This partnership ensures that the lessons learned and experiences of towns and cities across the country are part of the national agenda to prevent chronic diseases and promote health in all communities.
“Plan4Health gets planners and public health professionals to the same table with other community-based organizations in coalitions that plan and implement policy, systems and environmental change strategies to prevent chronic disease,” Robb said.
Health and Equity
While almost 90 percent of wealthy communities have sidewalks on one or both sides of the street, in low-income communities that percentage drops to 49 percent, according to the Safe Routes to School National Partnership’s report Fighting For Equitable Transportation: Why It Matters.
Low-income individuals are also twice as likely as high-income individuals to be killed while walking, according to the same report.
Some low-income communities have two times the amount of heavily-trafficked streets and fewer street lights than high-income communities, according to At the Intersection of Active Transportation and Equity.
Additionally, a large obstacle to physical activity is crime or fear of crime. This can result in low physical activity which can lead to obesity. Unfortunately, youth obesity is higher in low-income communities and communities of color, according to Taking Back the Streets and Sidewalks: How Safe Routes to School and Community Safety Initiatives Can Overcome Violence and Crime.
APHA strives to eliminate such disparities by highlighting them as issues of concern.
“A nice sidewalk network allows people to walk to their destinations, and not have to resort to the car because they don’t feel safe walking,” Robb said. “That’s essential to the healthy design of a community.”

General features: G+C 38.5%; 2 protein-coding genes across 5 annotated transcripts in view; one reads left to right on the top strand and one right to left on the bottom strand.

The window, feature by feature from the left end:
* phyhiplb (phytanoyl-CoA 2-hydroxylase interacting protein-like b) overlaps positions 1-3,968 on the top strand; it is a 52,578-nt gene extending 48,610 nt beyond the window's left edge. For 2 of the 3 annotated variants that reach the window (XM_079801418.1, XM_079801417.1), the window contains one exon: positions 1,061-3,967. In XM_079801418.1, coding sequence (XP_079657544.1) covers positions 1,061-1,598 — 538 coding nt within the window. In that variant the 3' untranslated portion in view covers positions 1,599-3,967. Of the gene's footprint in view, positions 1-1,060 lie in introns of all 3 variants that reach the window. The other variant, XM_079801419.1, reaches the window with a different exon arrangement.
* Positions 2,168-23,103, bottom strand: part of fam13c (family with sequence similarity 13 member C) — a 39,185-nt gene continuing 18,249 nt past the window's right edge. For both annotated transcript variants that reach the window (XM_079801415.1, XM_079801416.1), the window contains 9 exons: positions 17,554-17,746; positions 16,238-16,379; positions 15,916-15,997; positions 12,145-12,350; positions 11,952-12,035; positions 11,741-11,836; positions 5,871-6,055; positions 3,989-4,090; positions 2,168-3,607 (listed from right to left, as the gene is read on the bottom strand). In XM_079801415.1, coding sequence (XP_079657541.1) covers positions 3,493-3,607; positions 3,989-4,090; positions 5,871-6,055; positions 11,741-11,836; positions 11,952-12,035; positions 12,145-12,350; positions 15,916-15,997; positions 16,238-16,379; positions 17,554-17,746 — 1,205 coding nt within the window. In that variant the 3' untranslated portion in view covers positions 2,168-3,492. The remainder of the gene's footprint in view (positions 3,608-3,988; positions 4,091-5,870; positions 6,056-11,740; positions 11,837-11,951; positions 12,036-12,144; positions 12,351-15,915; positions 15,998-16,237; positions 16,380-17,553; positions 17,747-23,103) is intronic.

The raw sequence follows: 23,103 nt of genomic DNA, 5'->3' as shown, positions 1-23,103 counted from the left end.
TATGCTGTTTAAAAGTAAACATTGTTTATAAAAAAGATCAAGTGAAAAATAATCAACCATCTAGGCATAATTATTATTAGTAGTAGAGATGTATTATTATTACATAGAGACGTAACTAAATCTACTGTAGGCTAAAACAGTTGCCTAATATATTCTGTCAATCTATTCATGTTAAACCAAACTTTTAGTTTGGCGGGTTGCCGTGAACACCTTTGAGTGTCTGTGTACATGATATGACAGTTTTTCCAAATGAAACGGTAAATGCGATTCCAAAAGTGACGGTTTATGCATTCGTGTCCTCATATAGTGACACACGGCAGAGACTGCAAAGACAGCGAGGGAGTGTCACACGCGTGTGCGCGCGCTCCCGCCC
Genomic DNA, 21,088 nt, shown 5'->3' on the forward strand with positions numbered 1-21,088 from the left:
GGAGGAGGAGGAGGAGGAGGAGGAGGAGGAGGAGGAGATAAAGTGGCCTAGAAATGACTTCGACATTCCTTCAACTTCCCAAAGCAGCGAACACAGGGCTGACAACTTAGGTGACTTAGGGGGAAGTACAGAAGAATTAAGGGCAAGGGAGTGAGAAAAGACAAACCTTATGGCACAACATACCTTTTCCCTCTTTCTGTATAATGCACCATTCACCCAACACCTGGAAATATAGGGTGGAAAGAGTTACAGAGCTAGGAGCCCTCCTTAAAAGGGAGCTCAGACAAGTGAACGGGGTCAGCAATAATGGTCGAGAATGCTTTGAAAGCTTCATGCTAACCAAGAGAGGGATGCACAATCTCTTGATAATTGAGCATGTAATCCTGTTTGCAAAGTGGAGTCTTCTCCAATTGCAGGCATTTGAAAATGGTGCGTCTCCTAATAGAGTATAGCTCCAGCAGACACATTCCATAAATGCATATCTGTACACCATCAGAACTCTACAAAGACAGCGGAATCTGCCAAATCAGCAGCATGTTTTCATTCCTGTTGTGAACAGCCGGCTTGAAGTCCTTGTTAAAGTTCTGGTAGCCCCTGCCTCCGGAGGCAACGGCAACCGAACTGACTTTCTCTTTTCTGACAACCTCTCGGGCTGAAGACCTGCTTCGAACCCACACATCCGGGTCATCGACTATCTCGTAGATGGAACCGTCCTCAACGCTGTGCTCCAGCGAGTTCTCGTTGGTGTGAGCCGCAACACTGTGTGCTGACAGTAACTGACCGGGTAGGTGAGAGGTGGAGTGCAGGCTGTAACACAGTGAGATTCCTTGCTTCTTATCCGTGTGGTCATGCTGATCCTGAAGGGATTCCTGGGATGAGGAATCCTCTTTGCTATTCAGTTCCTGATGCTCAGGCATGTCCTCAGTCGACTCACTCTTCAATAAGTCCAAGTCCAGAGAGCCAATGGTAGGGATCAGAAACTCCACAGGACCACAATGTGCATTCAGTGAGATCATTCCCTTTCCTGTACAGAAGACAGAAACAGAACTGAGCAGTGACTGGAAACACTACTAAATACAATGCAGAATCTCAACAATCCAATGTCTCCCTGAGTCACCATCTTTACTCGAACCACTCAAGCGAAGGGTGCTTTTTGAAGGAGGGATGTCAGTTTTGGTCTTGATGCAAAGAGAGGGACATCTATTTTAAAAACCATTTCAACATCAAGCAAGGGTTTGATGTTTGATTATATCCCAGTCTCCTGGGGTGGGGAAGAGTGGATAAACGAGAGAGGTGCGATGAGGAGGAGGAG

Local governments and planners receive so many requests for sidewalk maintenance and installation, and they struggle with prioritization.
On January 19, APHA will host a webinar focused on how to build a walkable community. The webinar will highlight Minnesota’s statewide pedestrian plan and a rural community in Minnesota that is working collaboratively to implement healthy community design initiatives. (Stay tuned for details!)
Health and Community Design
APHA partnered with American Planning Association and Georgia Tech to develop the Built Environment and Public Health Clearinghouse (BEPHC), a resource for relevant news at the intersection of community design and health. The clearinghouse was designed to provide resources to multiple sectors within the built environment and public health fields to support workforce development and training needs.
The partnership, known as Building Bridges, has also hosted webinars on the topic, which are archived in the clearinghouse for anytime viewing.
Health and the Future
APHA recently reinvigorated the Environmental Health Coalition, a group of national organizations that provides a unified voice for environmental health through collaborative partnerships and resources. Next month, the Environmental Health Coalition will discuss priority areas for the coalition, which includes climate change, to create healthier communities for all.
APHA recognizes the strength in creating relationships across sectors and breaking down silos to implement health in all policies. This goal is on its way to being realized, thanks to APHA initiatives such as the Transportation and Health Tool and Plan4Health and support from the Centers for Disease Control and Prevention.
APHA hopes to continue forming new relationships and implementing health in more professional fields and policy areas.